• CFU counts on R2A plates with 20 μg/mL tetracycline – MSC = 10 μg/L
  • MIC range – MSC ~ 10-100 μg/L
  • PICT, leucine uptake after short-term TC challenge – MSC ~ 100 μg/L
  • Increased resistance gene abundances, metagenomics – MSC range: 0.1-10 μg/L
  • Increased resistance gene abundances, qPCR (tetA and tetG) – MSC ≤ 1 μg/L
  • Changes to taxonomic diversity – no significant changes detected
  • Changes to taxonomic community composition – MSC ~ 1-10 μg/L

This study confirms that the estimated PNECs we reported recently (4) correspond well to experimentally determined MSCs, at least for tetracycline. Importantly, the selective concentrations we report for tetracycline overlap with those that have been reported in sewage treatment plants (5). We also see that tetracycline not only selects for tetracycline resistance genes, but also resistance genes against other classes of antibiotics, including sulfonamides, beta-lactams and aminoglycosides. Finally, the approach we describe can be used for improved in risk assessment for (also other) antibiotics, and to refine the emission limits we suggested in a recent paper based on theoretical calculations (4).

References and notes

  1. Okay, seriously: how can a journal’s production team return the proofs for a paper within 24 hours of acceptance, and then wait literally five weeks before putting the final proofs online? Nothing against STOTEN, but I honestly wonder what was going on beyond the scenes here.
  2. Lundström SV, Östman M, Bengtsson-Palme J, Rutgersson C, Thoudal M, Sircar T, Blanck H, Eriksson KM, Tysklind M, Flach C-F, Larsson DGJ: Minimal selective concentrations of tetracycline in complex aquatic bacterial biofilms. Science of the Total Environment, 553, 587–595 (2016). doi: 10.1016/j.scitotenv.2016.02.103 [Paper link]
  3. Ågerstrand M, Berg C, Björlenius B, Breitholtz M, Brunstrom B, Fick J, Gunnarsson L, Larsson DGJ, Sumpter JP, Tysklind M, Rudén C: Improving environmental risk assessment of human pharmaceuticals. Environmental Science and Technology (2015). doi:10.1021/acs.est.5b00302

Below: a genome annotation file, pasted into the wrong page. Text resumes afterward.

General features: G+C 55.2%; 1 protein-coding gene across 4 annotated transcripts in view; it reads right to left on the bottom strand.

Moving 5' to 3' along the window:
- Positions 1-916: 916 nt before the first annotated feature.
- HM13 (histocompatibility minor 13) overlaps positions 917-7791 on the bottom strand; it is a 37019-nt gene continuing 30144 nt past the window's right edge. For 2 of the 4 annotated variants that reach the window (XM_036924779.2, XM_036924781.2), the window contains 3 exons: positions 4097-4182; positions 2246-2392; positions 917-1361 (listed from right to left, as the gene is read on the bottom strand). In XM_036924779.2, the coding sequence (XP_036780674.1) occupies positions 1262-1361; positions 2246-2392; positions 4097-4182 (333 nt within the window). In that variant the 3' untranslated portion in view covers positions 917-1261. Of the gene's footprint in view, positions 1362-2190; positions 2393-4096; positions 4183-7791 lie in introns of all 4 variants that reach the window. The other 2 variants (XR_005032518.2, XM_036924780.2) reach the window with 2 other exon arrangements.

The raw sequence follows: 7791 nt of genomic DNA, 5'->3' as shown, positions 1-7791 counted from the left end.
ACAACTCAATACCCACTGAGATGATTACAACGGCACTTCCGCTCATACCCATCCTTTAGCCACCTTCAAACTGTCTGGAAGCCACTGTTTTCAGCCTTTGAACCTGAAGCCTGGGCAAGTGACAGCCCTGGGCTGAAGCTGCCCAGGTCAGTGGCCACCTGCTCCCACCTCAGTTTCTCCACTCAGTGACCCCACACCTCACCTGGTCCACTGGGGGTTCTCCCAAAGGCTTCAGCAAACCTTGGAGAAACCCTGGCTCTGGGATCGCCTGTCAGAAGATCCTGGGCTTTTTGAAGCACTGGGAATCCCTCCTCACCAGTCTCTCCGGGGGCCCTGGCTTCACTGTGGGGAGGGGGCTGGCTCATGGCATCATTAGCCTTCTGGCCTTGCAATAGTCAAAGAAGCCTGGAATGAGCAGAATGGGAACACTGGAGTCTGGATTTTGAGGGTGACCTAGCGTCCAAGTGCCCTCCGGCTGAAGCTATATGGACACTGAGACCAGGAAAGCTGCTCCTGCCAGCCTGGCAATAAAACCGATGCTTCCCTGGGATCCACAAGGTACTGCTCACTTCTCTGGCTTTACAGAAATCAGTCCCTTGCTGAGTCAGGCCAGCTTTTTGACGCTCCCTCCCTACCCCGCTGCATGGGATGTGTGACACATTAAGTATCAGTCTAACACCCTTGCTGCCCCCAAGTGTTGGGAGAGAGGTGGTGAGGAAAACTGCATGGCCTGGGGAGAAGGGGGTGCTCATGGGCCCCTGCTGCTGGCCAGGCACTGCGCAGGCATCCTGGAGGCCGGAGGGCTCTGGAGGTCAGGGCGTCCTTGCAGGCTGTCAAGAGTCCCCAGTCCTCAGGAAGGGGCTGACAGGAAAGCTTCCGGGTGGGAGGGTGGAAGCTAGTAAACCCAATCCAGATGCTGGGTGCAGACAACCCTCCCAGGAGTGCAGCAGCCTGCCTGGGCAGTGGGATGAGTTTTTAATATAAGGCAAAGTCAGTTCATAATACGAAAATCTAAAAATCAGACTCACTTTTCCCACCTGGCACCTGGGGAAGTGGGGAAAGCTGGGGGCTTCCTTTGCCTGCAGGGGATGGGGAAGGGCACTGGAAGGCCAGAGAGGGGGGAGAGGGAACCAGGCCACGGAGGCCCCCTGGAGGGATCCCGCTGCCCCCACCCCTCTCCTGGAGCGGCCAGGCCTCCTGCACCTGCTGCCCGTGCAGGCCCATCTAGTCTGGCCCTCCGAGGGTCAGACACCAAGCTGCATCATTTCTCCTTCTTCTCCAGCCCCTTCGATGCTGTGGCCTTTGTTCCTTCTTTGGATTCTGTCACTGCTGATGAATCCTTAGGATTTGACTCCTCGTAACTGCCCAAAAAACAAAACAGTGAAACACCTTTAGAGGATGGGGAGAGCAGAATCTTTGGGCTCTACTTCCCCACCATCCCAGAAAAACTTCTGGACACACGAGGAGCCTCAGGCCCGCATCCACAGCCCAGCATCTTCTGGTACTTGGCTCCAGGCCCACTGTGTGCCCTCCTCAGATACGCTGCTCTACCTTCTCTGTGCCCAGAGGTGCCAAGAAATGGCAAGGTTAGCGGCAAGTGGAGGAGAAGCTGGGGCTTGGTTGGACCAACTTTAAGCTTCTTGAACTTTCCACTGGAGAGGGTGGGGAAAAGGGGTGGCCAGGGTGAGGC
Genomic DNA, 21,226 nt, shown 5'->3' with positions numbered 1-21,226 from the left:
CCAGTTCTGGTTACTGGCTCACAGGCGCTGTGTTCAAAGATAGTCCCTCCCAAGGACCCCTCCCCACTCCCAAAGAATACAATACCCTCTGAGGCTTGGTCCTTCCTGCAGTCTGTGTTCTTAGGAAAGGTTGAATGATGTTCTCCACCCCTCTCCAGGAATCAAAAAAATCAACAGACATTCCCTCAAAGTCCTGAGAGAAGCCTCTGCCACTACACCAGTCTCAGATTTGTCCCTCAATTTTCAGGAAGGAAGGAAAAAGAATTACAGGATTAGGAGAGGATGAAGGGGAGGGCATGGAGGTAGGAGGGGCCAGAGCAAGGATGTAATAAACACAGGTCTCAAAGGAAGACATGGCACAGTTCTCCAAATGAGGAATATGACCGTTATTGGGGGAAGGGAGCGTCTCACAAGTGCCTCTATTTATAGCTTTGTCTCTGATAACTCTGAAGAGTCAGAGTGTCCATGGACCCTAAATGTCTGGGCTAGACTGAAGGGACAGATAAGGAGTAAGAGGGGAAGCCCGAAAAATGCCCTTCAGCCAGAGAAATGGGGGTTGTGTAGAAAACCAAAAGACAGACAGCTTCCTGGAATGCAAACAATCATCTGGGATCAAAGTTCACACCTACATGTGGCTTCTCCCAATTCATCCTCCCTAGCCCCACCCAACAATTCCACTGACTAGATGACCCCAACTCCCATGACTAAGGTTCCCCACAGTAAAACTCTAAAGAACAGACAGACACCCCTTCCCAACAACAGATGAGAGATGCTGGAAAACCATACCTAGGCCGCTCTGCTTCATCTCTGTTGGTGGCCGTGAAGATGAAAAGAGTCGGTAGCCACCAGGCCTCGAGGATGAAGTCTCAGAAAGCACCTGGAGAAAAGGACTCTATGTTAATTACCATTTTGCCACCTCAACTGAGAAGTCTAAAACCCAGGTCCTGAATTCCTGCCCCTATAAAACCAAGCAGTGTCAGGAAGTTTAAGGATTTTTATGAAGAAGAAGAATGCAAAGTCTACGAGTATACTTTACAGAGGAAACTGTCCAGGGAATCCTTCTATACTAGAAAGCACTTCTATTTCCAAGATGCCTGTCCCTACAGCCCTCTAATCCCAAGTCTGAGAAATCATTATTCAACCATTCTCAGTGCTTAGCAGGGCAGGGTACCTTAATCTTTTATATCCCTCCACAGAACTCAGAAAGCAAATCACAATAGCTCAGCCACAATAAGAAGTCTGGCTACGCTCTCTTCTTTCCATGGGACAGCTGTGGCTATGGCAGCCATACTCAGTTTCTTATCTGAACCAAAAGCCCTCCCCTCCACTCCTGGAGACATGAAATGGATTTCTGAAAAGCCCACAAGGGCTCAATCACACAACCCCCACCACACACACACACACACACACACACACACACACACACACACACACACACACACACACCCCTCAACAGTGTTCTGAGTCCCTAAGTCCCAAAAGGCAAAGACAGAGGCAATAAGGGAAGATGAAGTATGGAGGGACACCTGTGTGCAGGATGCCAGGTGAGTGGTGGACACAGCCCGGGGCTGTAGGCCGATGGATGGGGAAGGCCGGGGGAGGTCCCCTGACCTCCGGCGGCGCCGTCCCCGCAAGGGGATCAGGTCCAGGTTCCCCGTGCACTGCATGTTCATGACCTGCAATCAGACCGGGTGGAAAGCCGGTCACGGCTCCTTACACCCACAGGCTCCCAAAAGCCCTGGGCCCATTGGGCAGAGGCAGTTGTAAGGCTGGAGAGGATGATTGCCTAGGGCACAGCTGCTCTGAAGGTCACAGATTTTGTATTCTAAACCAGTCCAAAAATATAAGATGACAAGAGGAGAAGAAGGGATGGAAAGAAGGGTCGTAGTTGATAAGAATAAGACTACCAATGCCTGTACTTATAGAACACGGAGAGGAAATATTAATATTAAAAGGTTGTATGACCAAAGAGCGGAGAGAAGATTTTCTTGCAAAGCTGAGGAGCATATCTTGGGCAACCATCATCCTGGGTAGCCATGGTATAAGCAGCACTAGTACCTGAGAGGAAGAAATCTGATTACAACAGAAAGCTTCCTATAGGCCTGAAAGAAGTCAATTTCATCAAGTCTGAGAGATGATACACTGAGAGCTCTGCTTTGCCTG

4. Bengtsson-Palme J, Larsson DGJ: Concentrations of antibiotics predicted to select for resistant bacteria: Proposed limits for environmental regulation. Environment International, 86, 140-149 (2016). doi: 10.1016/j.envint.2015.10.015
  5. Michael I, Rizzo L, McArdell CS, Manaia CM, Merlin C, Schwartz T, Dagot C, Fatta-Kassinos D: Urban wastewater treatment plants as hotspots for the release of antibiotics in the environment: a review. Water Research, 47, 957–995 (2013). doi:10.1016/j.watres.2012.11.027

I have been asked to give a short talk on the metals and biocides and antibiotic resistance co-selection conference I mentioned in February. My presentation will take place late Tuesday afternoon, and is entitled “Elucidating biocide and metal co-selection for antibiotic resistance in sewage treatment plants using metagenomics“. I hope to see you there!

The Royal Swedish Academy of Sciences (KVA) is, together with Joakim Larsson, arranging a conference on the mechanisms and evidence for the involvement of metals and biocides in selection of antibiotic resistant bacteria. Several experts from around Europe will attend and give talks, including for example Dan Andersson, Kristian Brandt, Teresa Coque, Will Gaze, Åsa Melhus and Chris Rensing. The symposium is open to everyone and is free of charge (although registration is binding).

The conference take place between 15th and 16th of March, at The Royal Swedish Academy of Sciences’ facilities at Lilla Frescativägen in Stockholm. And you should join us; register here!

TriMetAss has today been updated to version 1.2. The new version addresses a number of minor issues, some of which I thought was fixed with the previous version. The update can be found here.

The main problem with the previous version of TriMetAss was that the Trinity developers had changed many options in the Trinity software, which rendered more recent versions of Trinity incompatible with TriMetAss. TriMetAss was not the only external software using Trinity that was affected by these changes. As far as my testing goes, these incompatibilities should now be fixed, by improved Trinity version determination in TriMetAss. This is still not a guarantee for future changes though, so just to make sure, use one of the Trinity versions tested with TriMetAss (versions v2.1.1 or trinityrnaseq_r2013_08_14).

This time I would like to thank Artemis Louyakis at the Univesity of Florida and Tatsuya Unno at the Jeju National University (Korea) for their input on TriMetAss.

Snow

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Even for Sweden, this was a pleasant surprise to come to work to this morning.

My workplace, in the winter.

The view from my office.